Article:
Under capitalism, Herbert Marcuse thought, the individual lost her capacity to think critically and the desire to yearn for freedom.  We lost our sense of self, subjectivity, and became objects in the process of production.  All of human life was organized for the instrumental means of achieving profit for the 1%.  We became mechanical producers, who worked to make a salary to enable us to passively consume mass culture and media.  This one-dimensional thinking dominated culture and ideology, focused only on keeping calm and carrying on.

One outcome of Occupy can be foretold by the example of Brazil’s Landless Workers Movement or Movimento dos Trabalhadores Rurais Sem Terra (MST).  Today, 350,000 families occupy 20 million acres of land, a challenge to global capital, which has setup white picket fences around the world, cordoning off what was once the commons.  MST’s flag celebrates the industry of the landless worker, represented by a couple holding aloft a machete, and their willingness to fight for land reform, with blood if necessary.   This flag accompanied MST leader Janaina Stronzake, when she visited the Occupy Wall Street encampment, before it was evicted from Zuccotti Park.  “Occupation was a time to grow,” she told the assembly, “To grow education, empowerment, and food community.”  The crowd echoed after her, amplifying Janaina’s words using the human microphone, “Occupy, Resist, and Grow!”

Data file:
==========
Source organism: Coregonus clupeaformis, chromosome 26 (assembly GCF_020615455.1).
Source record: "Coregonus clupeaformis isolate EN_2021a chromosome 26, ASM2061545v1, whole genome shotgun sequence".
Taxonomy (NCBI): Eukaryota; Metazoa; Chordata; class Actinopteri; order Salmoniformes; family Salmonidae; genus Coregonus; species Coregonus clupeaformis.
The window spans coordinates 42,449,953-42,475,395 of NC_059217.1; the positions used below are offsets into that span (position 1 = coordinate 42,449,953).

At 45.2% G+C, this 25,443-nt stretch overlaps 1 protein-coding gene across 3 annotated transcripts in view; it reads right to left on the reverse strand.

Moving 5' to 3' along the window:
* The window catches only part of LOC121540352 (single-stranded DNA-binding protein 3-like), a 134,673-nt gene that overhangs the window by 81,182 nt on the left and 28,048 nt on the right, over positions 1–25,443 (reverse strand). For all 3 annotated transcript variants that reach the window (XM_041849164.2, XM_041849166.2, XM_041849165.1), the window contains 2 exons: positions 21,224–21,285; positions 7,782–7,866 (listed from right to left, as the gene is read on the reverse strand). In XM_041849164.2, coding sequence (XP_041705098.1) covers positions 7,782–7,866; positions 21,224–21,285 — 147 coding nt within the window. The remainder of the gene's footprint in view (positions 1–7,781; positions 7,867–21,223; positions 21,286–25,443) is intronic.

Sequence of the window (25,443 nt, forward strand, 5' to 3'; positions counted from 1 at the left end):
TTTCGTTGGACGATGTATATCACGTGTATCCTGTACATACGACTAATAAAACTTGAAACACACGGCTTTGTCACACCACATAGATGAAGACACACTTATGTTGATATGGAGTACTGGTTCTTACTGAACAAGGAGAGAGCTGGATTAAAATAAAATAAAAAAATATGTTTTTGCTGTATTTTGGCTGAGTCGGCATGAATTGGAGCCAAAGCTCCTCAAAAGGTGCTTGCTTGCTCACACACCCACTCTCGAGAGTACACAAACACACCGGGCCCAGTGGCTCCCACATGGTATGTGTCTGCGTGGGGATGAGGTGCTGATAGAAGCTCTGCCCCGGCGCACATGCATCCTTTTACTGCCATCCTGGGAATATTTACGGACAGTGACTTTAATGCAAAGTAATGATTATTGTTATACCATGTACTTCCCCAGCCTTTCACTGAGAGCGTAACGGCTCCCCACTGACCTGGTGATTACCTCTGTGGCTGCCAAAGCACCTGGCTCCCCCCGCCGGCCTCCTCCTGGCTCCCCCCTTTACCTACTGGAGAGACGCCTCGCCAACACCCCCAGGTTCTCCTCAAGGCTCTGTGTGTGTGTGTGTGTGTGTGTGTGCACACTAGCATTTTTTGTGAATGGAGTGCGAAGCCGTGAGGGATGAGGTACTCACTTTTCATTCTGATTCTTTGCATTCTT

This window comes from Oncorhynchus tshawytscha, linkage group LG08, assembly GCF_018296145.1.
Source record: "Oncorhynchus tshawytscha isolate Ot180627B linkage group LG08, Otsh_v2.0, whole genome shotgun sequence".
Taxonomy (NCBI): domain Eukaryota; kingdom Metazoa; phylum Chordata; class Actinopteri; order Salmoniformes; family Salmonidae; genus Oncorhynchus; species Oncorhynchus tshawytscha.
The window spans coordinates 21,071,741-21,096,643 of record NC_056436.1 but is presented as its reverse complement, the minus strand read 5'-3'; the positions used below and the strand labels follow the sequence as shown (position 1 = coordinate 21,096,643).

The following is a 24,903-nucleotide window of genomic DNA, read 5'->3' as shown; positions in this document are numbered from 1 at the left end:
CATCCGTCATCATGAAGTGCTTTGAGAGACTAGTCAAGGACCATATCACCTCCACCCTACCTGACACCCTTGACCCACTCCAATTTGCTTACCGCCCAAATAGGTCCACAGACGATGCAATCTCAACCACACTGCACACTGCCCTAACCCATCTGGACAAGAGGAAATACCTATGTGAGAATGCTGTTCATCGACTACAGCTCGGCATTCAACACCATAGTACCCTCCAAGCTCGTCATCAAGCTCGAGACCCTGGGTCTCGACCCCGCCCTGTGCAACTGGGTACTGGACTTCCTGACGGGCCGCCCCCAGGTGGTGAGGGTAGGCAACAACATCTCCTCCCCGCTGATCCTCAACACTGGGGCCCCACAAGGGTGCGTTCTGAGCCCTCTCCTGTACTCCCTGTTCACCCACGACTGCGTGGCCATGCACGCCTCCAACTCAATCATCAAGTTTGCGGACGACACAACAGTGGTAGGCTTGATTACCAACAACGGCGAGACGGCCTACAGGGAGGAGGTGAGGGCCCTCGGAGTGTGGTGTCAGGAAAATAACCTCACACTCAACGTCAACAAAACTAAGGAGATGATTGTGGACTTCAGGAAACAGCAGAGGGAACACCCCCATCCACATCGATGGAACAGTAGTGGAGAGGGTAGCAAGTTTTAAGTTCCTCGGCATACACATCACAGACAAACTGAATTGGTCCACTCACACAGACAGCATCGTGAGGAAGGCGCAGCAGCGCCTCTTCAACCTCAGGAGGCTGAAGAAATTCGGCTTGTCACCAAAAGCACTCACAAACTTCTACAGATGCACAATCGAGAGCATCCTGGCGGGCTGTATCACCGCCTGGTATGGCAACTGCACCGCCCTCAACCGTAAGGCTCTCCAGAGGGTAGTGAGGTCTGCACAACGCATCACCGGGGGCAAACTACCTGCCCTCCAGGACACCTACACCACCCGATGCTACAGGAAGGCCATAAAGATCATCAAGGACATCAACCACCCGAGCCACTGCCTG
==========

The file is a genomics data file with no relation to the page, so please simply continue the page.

Janaina grew up in a MST occupation.  Her family lost their land to banks in the late 1970s because, like many family farmers in the global south at the time, they borrowed money in order to adopt industrial agricultural techniques.  Indebted and unable to pay back what they owed, the bank seized their land, displacing newborn Janaina, her eight older brothers, and parents to the city, where they survived precariously as field laborers.  But, in 1985, her family joined the MST and they moved into a camp, with 225 other families, for two years, where they studied and prepared to occupy land in the western part of the Parana state.

The MST uses a two-step method to expropriate land lying fallow, owned by corporations or latifundios, for collective use.  First, families are moved in rural camps, typically dwelling in shacks alongside highways, until land is identified for settlement.  This can take anywhere from six months to five years, but camp living has proved to be important preparation in transforming atomized individuals into collectively minded occupiers.  Camp residents receive a rigorous dose of participatory education, on politics and critical thinking as well as practical matters such as sustainable farming techniques and how to manage a cooperative.  Without this experience, families that move directly onto occupied land typically leave within a few months.  But, with this preparation, more than 90 percent stay for the long run.